The new Companies Act has its share of issues and in some areas will create more complications than before: Zia Mody
Zia Mody is the Founder and Senior Partner of AZB & Partners and one of India’s foremost corporate attorneys. She passed her law degree from the University of Cambridge in 1978 and obtained her LLM from Harvard Law School. She was admitted as a member of the New York State Bar in 1980. Zia worked as a corporate associate at Baker & McKenzie, New York, for five years before moving to India to set up practice, establishing the Chambers of Zia Mody in 1984, which then became AZB & Partners in 2004.
Listed by Forbes Asia as one of ‘Asia’s 50 Power Businesswomen’ (2012), Zia is the recipient of numerous awards and has been awarded the “Business Woman of the Year, 2010” award by the Economic Times. The Economic Times also voted her one of the country’s most powerful CEOs (2004 to 2012) and one of the 15 most powerful Indian women leaders in 2010 to 2012. She has also been selected as one of the 25 most powerful women in business by Business Today in 2004 to 2012.
Live Law caught up with Zia Mody on a range of topics…
Live Law: Being the daughter of an eminent jurist, was litigation a natural choice for you?
Zia Mody: Definitely, being the daughter of Soli Sorabjee, litigation did become a natural choice and almost a default option. Law was often discussed on the dining table and was something that always excited me.
Live Law: Please tell us something about your experience as a student in University of Cambridge and Harvard Law School. Why did you choose to return to India?
Zia Mody: Both Cambridge and Harvard were fascinating experiences. My mind opened up completely. My ability to analyze was set in place and I made friends and connections that last till today. I came back to India essentially to get married.
Live Law: What according to you are the qualities which women lawyers bring to the practice of law, which perhaps, men cannot?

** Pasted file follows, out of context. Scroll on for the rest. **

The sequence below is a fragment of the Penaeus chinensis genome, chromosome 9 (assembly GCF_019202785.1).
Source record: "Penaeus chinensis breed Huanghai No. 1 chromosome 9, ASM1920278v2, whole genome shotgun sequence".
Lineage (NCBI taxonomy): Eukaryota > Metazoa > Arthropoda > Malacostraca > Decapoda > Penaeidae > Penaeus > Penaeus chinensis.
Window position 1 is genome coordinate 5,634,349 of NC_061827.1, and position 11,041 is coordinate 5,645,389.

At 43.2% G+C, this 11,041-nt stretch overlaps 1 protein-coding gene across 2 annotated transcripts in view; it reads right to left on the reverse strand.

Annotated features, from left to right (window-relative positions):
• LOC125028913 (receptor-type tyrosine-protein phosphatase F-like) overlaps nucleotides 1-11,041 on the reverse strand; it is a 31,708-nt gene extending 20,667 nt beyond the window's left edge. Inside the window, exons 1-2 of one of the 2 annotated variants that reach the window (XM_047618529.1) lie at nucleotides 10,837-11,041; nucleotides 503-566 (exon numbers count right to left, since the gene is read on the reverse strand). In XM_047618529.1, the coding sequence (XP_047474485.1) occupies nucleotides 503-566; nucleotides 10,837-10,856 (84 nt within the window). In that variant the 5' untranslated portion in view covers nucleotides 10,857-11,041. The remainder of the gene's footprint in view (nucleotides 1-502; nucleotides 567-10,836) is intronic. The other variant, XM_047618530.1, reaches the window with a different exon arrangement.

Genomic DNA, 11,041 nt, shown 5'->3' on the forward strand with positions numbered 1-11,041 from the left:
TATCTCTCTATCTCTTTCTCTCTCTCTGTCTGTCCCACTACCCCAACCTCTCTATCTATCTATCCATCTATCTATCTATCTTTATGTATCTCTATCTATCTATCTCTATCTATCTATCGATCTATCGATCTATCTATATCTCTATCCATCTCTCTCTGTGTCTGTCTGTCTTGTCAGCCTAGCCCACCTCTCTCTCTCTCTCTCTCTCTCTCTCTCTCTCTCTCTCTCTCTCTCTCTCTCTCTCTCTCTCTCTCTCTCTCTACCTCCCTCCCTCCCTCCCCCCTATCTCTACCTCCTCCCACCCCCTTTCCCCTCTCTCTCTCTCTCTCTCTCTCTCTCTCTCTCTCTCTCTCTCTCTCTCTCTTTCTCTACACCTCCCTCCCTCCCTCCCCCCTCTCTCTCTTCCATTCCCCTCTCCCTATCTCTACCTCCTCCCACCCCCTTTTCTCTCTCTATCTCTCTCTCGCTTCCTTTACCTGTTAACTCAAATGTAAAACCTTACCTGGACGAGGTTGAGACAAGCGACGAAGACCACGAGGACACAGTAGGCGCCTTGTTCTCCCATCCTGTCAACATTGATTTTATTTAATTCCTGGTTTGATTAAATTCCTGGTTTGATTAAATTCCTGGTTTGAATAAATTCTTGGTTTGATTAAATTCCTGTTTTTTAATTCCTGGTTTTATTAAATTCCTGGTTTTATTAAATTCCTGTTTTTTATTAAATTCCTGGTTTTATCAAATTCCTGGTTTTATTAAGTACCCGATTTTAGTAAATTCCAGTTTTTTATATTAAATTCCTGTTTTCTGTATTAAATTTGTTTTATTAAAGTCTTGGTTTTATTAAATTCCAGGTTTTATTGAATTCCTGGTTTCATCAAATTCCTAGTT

Zia Mody: Women lawyers bring a sense of more inclusiveness to the table and we have developed perhaps a higher sense of EQ. There is an ability to better put forward a compromise that we are willing to suggest from a practical point of view to get the deal done without taking hard positions.
Live Law: Over the years corporate litigation has seen a sharp surge in India and the stakes are higher than ever before. Did you anticipate the proportions it has taken today?
Zia Mody: Given the stressed sense of environment at present in India, it would unfortunately be natural for corporate litigation to drastically increase. The proportion that it has reached today is not surprising.
Live Law: Do you think the time has come for commercial/economic Benches in India?
Zia Mody: I believe that the Commercial Courts Bill has already recognized the need for such commercial benches to take place in India and specialized courts to be developed. I am in favour of this.
Live Law: Arbitration, the long favored mode in settling commercial disputes, is said to have lost its sheen over the last one decade. Your thoughts on this?
Zia Mody: I think arbitration has come under quite a cloud because of the delay that domestic arbitration takes to issue a final award and, as far as foreign arbitration is concerned, for a foreign award to be finally enforced in India. But I do believe that the judges are wanting to be less interventionist. This would therefore change more positively in the next five years.
Live Law: You have substantial and rich experience in competition matters. Has the evolution of Competition law in India been satisfactory thus far? In particular, going forward how do you think the role of Competition Commission will shape up?